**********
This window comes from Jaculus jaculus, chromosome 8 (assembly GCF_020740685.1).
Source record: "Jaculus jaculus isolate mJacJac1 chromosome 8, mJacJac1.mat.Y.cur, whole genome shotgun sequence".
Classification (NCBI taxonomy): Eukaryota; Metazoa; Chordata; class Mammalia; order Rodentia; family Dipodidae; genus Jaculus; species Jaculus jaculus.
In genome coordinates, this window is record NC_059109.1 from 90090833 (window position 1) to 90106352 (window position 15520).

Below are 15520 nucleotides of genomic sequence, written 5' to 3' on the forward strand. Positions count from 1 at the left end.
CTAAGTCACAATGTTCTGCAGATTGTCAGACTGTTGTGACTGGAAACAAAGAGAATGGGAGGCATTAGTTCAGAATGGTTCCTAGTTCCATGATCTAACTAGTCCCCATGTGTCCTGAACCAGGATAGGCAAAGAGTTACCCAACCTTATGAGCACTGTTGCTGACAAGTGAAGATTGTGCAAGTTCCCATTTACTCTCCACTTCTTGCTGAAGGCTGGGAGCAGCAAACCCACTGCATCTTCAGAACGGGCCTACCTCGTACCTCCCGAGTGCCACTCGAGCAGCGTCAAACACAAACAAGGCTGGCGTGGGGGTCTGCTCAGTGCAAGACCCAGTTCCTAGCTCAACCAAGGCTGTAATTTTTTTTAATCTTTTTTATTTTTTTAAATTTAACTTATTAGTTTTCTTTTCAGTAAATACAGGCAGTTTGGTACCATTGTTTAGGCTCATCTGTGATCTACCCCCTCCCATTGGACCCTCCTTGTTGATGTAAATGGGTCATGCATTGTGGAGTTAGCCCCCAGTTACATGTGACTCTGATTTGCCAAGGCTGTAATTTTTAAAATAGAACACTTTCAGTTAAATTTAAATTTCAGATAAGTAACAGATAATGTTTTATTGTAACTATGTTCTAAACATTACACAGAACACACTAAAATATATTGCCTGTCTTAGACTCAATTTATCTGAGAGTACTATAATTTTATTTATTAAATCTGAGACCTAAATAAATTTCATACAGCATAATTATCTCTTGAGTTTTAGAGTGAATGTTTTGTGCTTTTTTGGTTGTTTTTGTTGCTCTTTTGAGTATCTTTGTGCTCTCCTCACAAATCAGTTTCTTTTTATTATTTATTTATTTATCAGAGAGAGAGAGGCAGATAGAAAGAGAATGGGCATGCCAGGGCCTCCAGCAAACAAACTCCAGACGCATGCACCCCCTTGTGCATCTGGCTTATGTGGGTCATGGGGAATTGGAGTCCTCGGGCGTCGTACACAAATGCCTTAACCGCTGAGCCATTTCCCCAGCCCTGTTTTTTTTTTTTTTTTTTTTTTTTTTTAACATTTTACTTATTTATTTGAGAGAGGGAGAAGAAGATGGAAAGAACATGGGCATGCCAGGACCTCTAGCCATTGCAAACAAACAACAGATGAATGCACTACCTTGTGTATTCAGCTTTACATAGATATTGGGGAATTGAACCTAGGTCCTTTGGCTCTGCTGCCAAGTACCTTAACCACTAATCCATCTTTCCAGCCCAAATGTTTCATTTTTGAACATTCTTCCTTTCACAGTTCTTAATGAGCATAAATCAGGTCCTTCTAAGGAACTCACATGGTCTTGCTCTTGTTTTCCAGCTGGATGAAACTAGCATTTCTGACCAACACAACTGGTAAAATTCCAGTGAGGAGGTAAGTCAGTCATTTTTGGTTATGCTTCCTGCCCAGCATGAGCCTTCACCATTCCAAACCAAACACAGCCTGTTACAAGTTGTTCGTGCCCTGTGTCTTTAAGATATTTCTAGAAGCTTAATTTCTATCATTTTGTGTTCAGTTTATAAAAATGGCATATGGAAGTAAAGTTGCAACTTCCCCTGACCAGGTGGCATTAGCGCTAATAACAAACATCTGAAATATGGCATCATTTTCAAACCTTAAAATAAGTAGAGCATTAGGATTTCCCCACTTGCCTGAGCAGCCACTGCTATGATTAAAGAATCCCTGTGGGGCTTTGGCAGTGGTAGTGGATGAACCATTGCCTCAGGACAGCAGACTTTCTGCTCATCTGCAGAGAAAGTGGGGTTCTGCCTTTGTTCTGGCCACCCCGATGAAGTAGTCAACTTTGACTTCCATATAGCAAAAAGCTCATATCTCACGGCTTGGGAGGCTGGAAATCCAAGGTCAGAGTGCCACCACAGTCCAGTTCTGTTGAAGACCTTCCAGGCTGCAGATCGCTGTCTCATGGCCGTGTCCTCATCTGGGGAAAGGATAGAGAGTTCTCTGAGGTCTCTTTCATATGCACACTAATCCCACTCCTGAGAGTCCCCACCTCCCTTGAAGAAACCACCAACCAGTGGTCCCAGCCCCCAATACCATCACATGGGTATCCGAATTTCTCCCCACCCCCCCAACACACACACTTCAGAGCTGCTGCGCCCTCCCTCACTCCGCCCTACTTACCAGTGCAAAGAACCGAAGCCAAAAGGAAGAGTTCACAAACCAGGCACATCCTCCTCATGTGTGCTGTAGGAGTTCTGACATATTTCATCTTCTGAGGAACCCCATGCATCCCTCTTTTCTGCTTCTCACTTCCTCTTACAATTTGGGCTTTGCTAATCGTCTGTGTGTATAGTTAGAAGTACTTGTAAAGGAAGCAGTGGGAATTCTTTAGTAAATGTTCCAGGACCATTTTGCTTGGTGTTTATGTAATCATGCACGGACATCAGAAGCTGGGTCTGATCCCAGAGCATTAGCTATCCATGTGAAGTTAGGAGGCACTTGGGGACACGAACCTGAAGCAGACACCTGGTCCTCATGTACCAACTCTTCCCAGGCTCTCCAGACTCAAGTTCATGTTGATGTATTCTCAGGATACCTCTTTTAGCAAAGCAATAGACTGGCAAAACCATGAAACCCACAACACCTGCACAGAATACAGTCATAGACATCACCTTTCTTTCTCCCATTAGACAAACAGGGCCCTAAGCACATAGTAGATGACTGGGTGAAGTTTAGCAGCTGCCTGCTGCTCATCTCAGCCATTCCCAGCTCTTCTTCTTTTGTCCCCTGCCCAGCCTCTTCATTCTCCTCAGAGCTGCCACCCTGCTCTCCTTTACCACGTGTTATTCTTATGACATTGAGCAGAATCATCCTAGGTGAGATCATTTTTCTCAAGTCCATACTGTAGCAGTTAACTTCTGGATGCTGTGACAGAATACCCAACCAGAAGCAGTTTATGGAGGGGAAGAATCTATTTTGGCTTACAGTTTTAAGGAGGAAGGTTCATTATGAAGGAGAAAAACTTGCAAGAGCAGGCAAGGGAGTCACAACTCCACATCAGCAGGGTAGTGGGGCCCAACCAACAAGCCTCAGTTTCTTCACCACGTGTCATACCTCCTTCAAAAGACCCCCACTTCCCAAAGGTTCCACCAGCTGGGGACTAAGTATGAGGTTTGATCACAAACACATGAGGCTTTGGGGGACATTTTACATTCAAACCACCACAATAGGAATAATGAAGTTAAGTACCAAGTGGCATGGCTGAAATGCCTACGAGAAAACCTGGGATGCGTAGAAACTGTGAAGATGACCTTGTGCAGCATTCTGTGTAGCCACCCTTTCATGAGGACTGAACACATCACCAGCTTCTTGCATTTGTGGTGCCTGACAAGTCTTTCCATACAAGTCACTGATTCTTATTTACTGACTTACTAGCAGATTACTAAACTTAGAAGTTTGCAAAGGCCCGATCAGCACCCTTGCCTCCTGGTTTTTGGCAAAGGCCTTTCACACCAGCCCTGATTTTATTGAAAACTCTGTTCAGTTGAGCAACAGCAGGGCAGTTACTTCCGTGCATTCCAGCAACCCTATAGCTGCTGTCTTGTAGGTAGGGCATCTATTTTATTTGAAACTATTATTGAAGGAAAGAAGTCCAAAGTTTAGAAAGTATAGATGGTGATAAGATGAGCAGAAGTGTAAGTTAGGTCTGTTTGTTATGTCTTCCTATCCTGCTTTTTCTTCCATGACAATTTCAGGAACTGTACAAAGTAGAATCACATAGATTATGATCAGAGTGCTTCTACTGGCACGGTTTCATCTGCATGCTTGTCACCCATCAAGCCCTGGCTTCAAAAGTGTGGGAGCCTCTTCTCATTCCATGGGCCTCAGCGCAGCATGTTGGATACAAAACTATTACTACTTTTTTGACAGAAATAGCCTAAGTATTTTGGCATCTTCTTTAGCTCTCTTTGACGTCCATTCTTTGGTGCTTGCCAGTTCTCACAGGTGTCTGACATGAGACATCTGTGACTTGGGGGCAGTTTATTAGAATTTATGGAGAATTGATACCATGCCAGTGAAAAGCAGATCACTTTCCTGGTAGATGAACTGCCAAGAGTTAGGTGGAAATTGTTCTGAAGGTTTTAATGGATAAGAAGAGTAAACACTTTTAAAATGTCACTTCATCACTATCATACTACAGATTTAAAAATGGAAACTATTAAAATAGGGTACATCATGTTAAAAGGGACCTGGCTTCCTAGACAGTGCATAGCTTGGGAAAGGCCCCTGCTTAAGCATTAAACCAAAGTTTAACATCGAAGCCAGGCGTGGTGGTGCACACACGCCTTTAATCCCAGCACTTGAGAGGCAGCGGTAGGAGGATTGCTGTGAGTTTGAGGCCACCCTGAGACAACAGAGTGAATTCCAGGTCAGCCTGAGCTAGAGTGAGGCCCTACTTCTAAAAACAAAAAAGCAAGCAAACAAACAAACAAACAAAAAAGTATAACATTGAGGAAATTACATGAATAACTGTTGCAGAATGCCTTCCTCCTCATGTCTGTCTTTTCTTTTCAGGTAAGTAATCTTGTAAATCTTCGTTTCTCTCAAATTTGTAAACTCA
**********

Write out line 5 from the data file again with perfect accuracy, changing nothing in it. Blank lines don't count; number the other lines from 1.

Below are 15520 nucleotides of genomic sequence, written 5' to 3' on the forward strand. Positions count from 1 at the left end.